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State v. Oriole

Decided: August 10, 1990.

STATE OF NEW JERSEY, PLAINTIFF,
v.
MICHAEL J. ORIOLE, DEFENDANT



Hoffman, J.s.c.

Hoffman

[243 NJSuper Page 689] The novel issue in this case is whether State v. Tischio, 107 N.J. 504, 527 A.2d 388 (1987) bars extrapolation evidence in

prosecutions under The Code of Criminal Justice, Title 2C; more particularly, N.J.S.A. 2C:12-1b(1) and -1c. Tischio held that extrapolation evidence was impermissible in per se violations of N.J.S.A. 39:4-50(a), provided the breathalyzer test was conducted within a reasonable period after the time of operation. Does that rule, however, prohibit extrapolation under other statutes? Does Tischio represent a blanket prohibition to all extrapolation evidence, under all circumstances? I hold that it does not. The defense motion to exclude such evidence is accordingly denied.

The facts of this case are uncomplicated. The State alleges that defendant was operating his vehicle at approximately 12:44 a.m. when it collided head-on with another vehicle. It is claimed that defendant was operating his automobile on the wrong side of the road. As a result of the collision, three victims, including a four-year-old child, each sustained serious bodily injury.

The police officer at the scene observed that defendant evinced signs of inebriation, including slowed speech and the smell of alcohol. Defendant stated to police that he had consumed six beers an hour before the collision. Blood samples were drawn from defendant for medical treatment purposes at 2:27 a.m., and another blood sample was drawn from defendant for law enforcement purposes at 3:10 a.m. Defendant's blood-alcohol concentration at 2:27 a.m. was 0.077%; at 3:10 a.m. it was 0.055%. Defendant was subsequently indicted for violating N.J.S.A. 2C:12-1b(1) and -1c.

N.J.S.A. 39:4-50(a) states:

A person who operates a motor vehicle while under the influence of intoxicating liquor, narcotic, hallucinogenic or habit-producing drug, or operates a motor vehicle with a blood alcohol concentration of 0.10% or more by weight of alcohol in the defendant's blood . . . shall be subject [to fines as detailed].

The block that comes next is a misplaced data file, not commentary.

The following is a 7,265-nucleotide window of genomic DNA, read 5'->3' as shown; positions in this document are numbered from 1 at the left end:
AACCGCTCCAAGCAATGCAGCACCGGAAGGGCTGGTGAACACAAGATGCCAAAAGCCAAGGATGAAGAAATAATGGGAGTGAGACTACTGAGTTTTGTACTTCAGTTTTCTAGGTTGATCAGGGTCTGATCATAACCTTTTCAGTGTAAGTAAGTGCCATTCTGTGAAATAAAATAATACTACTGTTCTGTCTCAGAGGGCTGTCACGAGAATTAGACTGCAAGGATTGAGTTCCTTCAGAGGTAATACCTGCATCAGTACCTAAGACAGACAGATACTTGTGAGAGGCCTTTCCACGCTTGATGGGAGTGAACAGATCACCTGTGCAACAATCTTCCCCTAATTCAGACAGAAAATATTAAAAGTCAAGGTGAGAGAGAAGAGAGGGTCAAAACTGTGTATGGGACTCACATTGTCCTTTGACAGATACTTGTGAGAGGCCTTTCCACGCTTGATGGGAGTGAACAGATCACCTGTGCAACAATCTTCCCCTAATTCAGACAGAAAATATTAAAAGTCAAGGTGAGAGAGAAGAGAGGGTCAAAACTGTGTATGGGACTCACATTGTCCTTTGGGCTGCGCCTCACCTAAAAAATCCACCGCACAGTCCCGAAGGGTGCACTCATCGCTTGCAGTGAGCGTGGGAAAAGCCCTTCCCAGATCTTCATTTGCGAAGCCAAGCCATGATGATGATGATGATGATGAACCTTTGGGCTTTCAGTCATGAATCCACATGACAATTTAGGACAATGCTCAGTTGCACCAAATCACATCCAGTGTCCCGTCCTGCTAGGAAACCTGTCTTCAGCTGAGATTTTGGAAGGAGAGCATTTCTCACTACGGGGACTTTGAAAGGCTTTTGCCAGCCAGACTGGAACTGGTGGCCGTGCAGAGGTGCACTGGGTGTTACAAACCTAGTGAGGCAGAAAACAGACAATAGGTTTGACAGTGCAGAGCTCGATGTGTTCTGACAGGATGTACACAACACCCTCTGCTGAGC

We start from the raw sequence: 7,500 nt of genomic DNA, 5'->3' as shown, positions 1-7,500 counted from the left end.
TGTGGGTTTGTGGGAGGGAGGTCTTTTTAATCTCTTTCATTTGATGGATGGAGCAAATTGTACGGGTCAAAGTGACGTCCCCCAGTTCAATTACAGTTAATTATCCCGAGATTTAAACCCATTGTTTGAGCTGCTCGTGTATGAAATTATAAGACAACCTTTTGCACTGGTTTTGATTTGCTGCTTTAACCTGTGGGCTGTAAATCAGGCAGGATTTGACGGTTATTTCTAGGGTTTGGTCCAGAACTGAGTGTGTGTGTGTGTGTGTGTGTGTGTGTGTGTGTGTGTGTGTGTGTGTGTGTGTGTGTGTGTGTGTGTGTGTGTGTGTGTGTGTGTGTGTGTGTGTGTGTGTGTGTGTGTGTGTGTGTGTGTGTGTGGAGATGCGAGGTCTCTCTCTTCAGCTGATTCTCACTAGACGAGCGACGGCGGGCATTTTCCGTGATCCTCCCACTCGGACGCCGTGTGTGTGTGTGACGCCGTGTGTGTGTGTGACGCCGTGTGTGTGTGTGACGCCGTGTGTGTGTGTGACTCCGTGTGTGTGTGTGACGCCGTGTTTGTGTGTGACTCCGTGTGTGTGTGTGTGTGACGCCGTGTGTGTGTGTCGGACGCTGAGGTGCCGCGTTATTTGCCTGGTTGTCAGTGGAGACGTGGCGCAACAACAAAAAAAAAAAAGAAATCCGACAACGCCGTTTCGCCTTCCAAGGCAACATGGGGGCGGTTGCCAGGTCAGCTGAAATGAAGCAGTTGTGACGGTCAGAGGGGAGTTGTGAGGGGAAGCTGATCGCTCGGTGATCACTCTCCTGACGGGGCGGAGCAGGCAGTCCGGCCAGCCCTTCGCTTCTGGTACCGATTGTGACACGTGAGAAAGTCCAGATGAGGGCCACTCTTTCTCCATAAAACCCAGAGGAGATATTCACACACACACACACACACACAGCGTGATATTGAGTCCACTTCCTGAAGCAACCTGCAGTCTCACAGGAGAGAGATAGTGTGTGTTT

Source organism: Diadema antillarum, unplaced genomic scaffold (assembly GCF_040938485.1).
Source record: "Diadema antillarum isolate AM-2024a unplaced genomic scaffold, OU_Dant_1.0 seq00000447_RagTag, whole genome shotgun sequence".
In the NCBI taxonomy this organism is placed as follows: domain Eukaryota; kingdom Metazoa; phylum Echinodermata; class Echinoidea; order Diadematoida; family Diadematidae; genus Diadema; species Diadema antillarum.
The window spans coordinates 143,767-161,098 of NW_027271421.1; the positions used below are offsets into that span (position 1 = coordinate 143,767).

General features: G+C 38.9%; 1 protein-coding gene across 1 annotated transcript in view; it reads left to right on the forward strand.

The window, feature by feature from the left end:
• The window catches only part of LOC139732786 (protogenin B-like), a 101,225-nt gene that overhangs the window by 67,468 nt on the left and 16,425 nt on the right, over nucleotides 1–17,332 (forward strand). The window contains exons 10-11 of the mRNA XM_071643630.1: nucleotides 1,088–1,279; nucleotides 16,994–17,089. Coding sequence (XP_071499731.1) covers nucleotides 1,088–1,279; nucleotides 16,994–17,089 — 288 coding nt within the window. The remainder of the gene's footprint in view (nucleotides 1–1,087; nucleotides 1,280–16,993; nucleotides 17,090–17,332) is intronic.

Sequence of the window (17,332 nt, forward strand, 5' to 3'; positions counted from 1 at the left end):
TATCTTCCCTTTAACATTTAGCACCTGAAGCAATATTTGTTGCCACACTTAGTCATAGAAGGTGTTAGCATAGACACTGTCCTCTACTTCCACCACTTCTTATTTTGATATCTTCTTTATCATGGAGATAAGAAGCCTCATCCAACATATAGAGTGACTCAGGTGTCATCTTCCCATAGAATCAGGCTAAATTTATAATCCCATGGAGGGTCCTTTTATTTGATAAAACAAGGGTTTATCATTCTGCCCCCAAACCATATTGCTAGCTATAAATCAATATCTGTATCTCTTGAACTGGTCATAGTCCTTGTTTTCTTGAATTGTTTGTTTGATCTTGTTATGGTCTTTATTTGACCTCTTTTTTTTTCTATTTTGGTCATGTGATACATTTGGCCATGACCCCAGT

The quoted statute is composed of two distinct and different prongs: first, the "under the influence" prong, and second, the "with a blood alcohol concentration (BAC) of 0.10% or more" prong. Culpability under the statute may be based

either on (1) conduct as a result of being under the influence of alcohol at the time of the wrongful act, or (2) the per se intoxication rule which was the issue in State v. Tischio.

Defendant's argument that Tischio bars extrapolation evidence in the instant case misreads Tischio. This Court interprets Tischio as relating strictly to the per se second prong of N.J.S.A. 39:4-50(a).

The Court in Tischio held that, provided the breathalyzer test was administered within a reasonable period of time, the BAC test result is the definitive and only BAC evidence admissible at trial. It is impermissible to extrapolate to show what the driver's BAC was at the time of operation, if the BAC test result was equal to or greater than 0.10%. The Supreme Court of New Jersey reached its ruling for "overriding considerations of public policy," Tischio, 107 N.J. at 509, 527 A.2d 388, and was not persuaded by the argument that defendant Tischio may have had a BAC of less than 0.10% at the time of operation. The Court "rule[d] that it is the blood-alcohol level at the time of the breathalyzer test that constitutes the essential evidence of the offense . . . [and] that extrapolation evidence is not probative of this statutory offense [ i.e., the second prong or presumptive provision of N.J.S.A. 39:4-50(a)] and hence is not admissible." Tischio, 107 N.J. at 506, 527 A.2d 388. The thrust of the decision was that "'The law was not intended to encourage a perilous race to reach one's destination, whether it be home or the next bar, before the blood alcohol concentration reaches the prohibited level.'" Id. at 519, 520, 527 A.2d 388 (quoting from State v. Tischio, 208 N.J. Super. 343, 348, 506 A.2d 14 (App.Div.1986)). A defendant whose blood-alcohol level measures 0.10% or more ...


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